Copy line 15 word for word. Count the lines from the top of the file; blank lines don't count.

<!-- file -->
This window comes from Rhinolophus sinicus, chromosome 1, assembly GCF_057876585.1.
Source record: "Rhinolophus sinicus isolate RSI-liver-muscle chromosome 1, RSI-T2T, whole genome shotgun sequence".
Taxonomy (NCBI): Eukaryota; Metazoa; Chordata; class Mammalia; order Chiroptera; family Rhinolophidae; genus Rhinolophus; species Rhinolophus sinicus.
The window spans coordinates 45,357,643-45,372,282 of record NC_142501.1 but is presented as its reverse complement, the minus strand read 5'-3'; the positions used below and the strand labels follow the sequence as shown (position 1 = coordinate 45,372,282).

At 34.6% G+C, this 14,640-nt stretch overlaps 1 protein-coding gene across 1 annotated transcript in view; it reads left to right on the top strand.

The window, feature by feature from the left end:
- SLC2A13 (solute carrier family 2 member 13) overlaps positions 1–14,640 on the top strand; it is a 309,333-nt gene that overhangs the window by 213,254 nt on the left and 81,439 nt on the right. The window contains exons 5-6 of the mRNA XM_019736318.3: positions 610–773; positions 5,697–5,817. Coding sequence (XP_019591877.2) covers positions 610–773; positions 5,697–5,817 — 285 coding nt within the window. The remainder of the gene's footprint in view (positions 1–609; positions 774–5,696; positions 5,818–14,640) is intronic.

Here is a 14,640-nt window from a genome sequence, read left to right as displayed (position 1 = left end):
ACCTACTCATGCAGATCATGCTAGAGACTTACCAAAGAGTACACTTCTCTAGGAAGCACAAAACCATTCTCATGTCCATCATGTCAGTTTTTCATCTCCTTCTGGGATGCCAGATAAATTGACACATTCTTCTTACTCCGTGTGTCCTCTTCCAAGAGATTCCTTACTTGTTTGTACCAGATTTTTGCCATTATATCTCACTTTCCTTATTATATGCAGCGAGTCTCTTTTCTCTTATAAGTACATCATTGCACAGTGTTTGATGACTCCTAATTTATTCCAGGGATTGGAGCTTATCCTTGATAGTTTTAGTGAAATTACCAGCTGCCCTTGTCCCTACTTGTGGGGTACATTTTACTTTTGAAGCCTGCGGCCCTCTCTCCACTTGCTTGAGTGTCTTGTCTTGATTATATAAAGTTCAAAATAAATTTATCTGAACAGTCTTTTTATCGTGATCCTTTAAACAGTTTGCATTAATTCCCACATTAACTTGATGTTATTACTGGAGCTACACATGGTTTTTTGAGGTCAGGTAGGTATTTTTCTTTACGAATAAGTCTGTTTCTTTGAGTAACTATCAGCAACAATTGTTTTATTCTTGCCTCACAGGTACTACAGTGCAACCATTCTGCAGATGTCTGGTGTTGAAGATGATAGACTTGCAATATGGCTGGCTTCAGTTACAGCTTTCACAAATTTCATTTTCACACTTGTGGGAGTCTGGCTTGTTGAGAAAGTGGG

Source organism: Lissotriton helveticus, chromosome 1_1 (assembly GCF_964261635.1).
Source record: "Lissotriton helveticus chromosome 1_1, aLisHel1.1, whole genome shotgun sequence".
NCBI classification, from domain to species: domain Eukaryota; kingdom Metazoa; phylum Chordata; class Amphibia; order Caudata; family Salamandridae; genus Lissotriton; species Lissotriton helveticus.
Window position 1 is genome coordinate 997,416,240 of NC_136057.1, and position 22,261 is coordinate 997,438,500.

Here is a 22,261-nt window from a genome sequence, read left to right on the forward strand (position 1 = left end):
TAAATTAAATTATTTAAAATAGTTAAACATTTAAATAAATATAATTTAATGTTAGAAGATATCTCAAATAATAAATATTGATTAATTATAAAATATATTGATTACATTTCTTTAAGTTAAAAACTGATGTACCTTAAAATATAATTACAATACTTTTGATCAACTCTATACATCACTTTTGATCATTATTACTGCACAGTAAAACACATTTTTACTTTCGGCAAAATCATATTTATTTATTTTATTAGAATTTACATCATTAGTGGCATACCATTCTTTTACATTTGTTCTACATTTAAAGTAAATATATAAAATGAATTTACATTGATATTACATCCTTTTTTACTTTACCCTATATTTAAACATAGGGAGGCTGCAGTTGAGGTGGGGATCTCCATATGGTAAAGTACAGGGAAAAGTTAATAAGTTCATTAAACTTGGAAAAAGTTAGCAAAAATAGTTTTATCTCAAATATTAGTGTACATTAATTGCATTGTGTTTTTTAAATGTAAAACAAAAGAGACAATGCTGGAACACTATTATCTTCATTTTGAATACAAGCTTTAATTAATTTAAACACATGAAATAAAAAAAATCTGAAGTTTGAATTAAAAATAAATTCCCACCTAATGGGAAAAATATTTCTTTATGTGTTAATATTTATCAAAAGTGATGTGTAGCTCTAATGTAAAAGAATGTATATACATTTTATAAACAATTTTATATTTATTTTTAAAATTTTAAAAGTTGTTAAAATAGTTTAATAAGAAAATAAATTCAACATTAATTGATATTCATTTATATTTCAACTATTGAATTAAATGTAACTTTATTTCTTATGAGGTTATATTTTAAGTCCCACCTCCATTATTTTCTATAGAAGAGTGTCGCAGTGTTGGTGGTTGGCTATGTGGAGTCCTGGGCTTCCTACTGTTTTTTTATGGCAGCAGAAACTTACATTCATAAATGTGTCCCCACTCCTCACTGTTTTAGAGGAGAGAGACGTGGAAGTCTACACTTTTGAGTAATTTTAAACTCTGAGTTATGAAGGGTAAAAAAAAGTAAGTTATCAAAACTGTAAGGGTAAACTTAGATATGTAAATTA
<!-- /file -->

TAAATTAAATTATTTAAAATAGTTAAACATTTAAATAAATATAATTTAATGTTAGAAGATATCTCAAATAATAAATATTGATTAATTATAAAATATATTGATTACATTTCTTTAAGTTAAAAACTGATGTACCTTAAAATATAATTACAATACTTTTGATCAACTCTATACATCACTTTTGATCATTATTACTGCACAGTAAAACACATTTTTACTTTCGGCAAAATCATATTTATTTATTTTATTAGAATTTACATCATTAGTGGCATACCATTCTTTTACATTTGTTCTACATTTAAAGTAAATATATAAAATGAATTTACATTGATATTACATCCTTTTTTACTTTACCCTATATTTAAACATAGGGAGGCTGCAGTTGAGGTGGGGATCTCCATATGGTAAAGTACAGGGAAAAGTTAATAAGTTCATTAAACTTGGAAAAAGTTAGCAAAAATAGTTTTATCTCAAATATTAGTGTACATTAATTGCATTGTGTTTTTTAAATGTAAAACAAAAGAGACAATGCTGGAACACTATTATCTTCATTTTGAATACAAGCTTTAATTAATTTAAACACATGAAATAAAAAAAATCTGAAGTTTGAATTAAAAATAAATTCCCACCTAATGGGAAAAATATTTCTTTATGTGTTAATATTTATCAAAAGTGATGTGTAGCTCTAATGTAAAAGAATGTATATACATTTTATAAACAATTTTATATTTATTTTTAAAATTTTAAAAGTTGTTAAAATAGTTTAATAAGAAAATAAATTCAACATTAATTGATATTCATTTATATTTCAACTATTGAATTAAATGTAACTTTATTTCTTATGAGGTTATATTTTAAGTCCCACCTCCATTATTTTCTATAGAAGAGTGTCGCAGTGTTGGTGGTTGGCTATGTGGAGTCCTGGGCTTCCTACTGTTTTTTTATGGCAGCAGAAACTTACATTCATAAATGTGTCCCCACTCCTCACTGTTTTAGAGGAGAGAGACGTGGAAGTCTACACTTTTGAGTAATTTTAAACTCTGAGTTATGAAGGGTAAAAAAAAGTAAGTTATCAAAACTGTAAGGGTAAACTTAGATATGTAAATTA